Classic Hollywood On-screen Pairs Who Couldn’t Play Nice Off Camera
Any good partnership knows its ups and downs. If the partners are good enough, they keep the fighting behind closed doors; always the unified front to anyone who doesn’t know better.
Hollywood pairings suffer the same drama, no surprise. On-screen chemistry does not always bleed off the page. As audience members, we only hear about it when there is bloodshed.
More often than not the actors suffer artistic differences. As long as it doesn’t show when the cameras are rolling, then it’s business as usual.
These five pairs may have had what it takes to create Oscar-worthy performances on-screen, but when the cameras stopped rolling, there was no love lost between them.
Betty Davis and Joan Crawford
The man’s name was Franchot Tone, a small-time, but an attractive actor, who became the first stone in the wall between Davis and Crawford.
Davis fell for Tone when filming the movie Dangerous. They even shared lipstick [read: made out] on many occasions.
At the time, Crawford was recently divorced and wanted Tone for herself. A more powerful Hollywood figure than Davis at the time, Crawford won his affections, then married him to celebrate.
The feeding between these Davis and Crawford would extend the rest of their careers, including the fight scenes they shared in Whatever Happened to Baby Jane, all the way until Crawford’s death in 1977.
When Crawford passed, Davis remarked, “You should never say bad things about the dead, only good…Joan Crawford is dead. Good.”
Anthony Daniels and Kenny Baker
You know them better as C-3PO and R2-D2, the comic relief droids from the Star Wars franchise.
Perhaps it was their distaste for one another that brought out the tension between their characters. The two droids were always bickering in the movie.
Beneath all that chrome they meant those words, even though they couldn’t hear each other under their costumes. The two actors barely spoke on set. Baker’s costume was a simple in and out, whereas Daniels took an hour to get into his.
Off camera, there are accusations that Daniels called Baker “little man,” an obvious reference to his stature. Baker insists that Daniels was generally rude towards him.
Daniels has made it clear that he sees Baker’s inclusion in the credits as a formality, that there was no real acting involved with playing R2-D2. To add to the craziness of this feud, these are the only two characters that have appeared in every Star Wars movie so far.
With Baker’s death earlier this year, it seems they will not finish what they started, but Daniels won’t utter a single complaint.
Debra Winger and Shirley MacLaine
On screen, Winger and MacLaine drenched our facial tissues with their mother-daughter relationship in Terms of Endearment. On screen, the two may have bickered, but they were as close as any family members could be.
Off camera, they were not pals. Rumors maintained that Winger battled drug addiction during filming. It was also rumored she once passed gas in the direction of MacLaine, not on accident. That’ll spoil any professional relationship.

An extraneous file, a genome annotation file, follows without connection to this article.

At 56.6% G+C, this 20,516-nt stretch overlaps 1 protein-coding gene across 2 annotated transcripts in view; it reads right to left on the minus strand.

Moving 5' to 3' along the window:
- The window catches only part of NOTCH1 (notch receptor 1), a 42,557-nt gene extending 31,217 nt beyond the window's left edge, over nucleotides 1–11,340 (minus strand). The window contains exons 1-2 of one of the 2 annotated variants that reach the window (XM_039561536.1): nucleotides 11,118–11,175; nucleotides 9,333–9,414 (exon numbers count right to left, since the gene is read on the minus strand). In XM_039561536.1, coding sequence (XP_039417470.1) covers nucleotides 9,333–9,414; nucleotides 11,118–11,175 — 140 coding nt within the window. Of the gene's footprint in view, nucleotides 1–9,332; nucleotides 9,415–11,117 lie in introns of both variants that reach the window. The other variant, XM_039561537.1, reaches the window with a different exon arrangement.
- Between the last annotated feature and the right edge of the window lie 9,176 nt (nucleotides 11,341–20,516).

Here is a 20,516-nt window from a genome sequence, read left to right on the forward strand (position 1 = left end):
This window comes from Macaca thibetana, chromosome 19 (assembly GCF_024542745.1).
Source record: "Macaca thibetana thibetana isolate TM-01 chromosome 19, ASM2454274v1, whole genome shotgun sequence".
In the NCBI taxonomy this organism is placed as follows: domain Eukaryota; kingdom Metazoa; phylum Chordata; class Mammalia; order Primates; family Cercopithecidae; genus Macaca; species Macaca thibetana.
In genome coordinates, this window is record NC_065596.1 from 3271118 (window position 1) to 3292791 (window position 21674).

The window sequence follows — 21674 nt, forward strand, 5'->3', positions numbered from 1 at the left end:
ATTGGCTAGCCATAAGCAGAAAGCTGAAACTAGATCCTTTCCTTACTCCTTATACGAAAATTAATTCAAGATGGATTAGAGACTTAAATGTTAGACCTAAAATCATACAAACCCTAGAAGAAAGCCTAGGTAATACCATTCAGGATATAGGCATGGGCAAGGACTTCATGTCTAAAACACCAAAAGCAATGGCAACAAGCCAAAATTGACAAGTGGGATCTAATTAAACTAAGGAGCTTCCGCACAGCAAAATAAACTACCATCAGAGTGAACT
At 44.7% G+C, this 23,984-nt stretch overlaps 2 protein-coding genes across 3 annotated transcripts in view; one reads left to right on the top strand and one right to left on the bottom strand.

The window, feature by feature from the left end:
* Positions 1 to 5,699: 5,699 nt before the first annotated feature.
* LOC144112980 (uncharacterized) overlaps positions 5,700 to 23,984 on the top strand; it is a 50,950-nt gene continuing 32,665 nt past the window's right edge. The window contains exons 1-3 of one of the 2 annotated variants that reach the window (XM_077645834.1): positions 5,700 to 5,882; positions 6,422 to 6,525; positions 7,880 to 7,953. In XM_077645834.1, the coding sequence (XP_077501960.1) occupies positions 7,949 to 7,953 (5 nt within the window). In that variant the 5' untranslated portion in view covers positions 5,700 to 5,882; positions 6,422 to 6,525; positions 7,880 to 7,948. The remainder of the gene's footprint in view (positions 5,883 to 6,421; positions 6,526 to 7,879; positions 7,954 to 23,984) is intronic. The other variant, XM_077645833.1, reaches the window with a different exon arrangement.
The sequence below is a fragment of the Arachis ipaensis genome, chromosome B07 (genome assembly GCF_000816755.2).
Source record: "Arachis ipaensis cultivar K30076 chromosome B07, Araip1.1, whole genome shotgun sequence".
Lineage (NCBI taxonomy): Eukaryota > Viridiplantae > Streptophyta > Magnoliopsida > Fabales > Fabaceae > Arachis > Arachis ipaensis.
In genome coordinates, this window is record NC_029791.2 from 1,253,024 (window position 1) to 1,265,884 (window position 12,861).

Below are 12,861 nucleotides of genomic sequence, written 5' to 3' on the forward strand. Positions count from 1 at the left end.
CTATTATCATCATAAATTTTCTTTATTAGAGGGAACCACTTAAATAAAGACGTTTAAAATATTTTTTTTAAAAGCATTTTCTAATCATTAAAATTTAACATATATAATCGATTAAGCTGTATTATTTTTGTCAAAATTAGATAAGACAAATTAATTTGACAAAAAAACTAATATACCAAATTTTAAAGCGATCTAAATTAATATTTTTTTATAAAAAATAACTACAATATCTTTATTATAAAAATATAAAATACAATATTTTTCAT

Both received nominations for their roles in that movie, but MacLaine won. Wigner did not. At the Oscar’s, MacLaine said of her award, “I deserved this.”
Yes, you did, Shirl.
Rachel McAdams and Ryan Gosling
The Notebook goes down in history as one of the great romance films of all time, but the online romance of McAdams and Gosling ended when the director yelled cut.
It was so bad at one point, Gosling pulled the director aside, asking that he replace McAdams because he couldn’t work with her. The director took them both into a private room with a producer to mitigate the problem.
Nobody other than those directly involved knows exactly what happened in that room, but reports from those close enough mention raised voices and at least one cigarette.
When the pair left the room, things were back on schedule for the movie. They still were in conflict much of the time, but they didn’t make everyone else pay for it.
Kim Cattrall and Sarah Jessica Parker
If this one upsets you, rest assured, it’s untrue if you believe Parker. In fact, she insists that the rumors highlight a gender-bias.
As Parker pointed out on Howard Stern’s radio show (paraphrasing), nobody would bother to ask the stars of a male cast like The Sopranos if they played nice off-camera.
According to Parker, anything that may have appeared as a feud was just the normal tension that may arise in any work situation.
She said on Stern’s show, “Were people always desperately, hopelessly in love with each other? No, but this is a family of people who needed each other, relied upon each other, and loved each other. And this sort of narrative, this ongoing cat fight, it really used to upset me for a very long time.”
Perhaps Parker missed the new about Daniels and Baker’s offscreen issues, but she brings up a good point. When people spend an enormous amount of time together, especially in an artistic capacity, people are going to battle.
It happens, even in the closest families.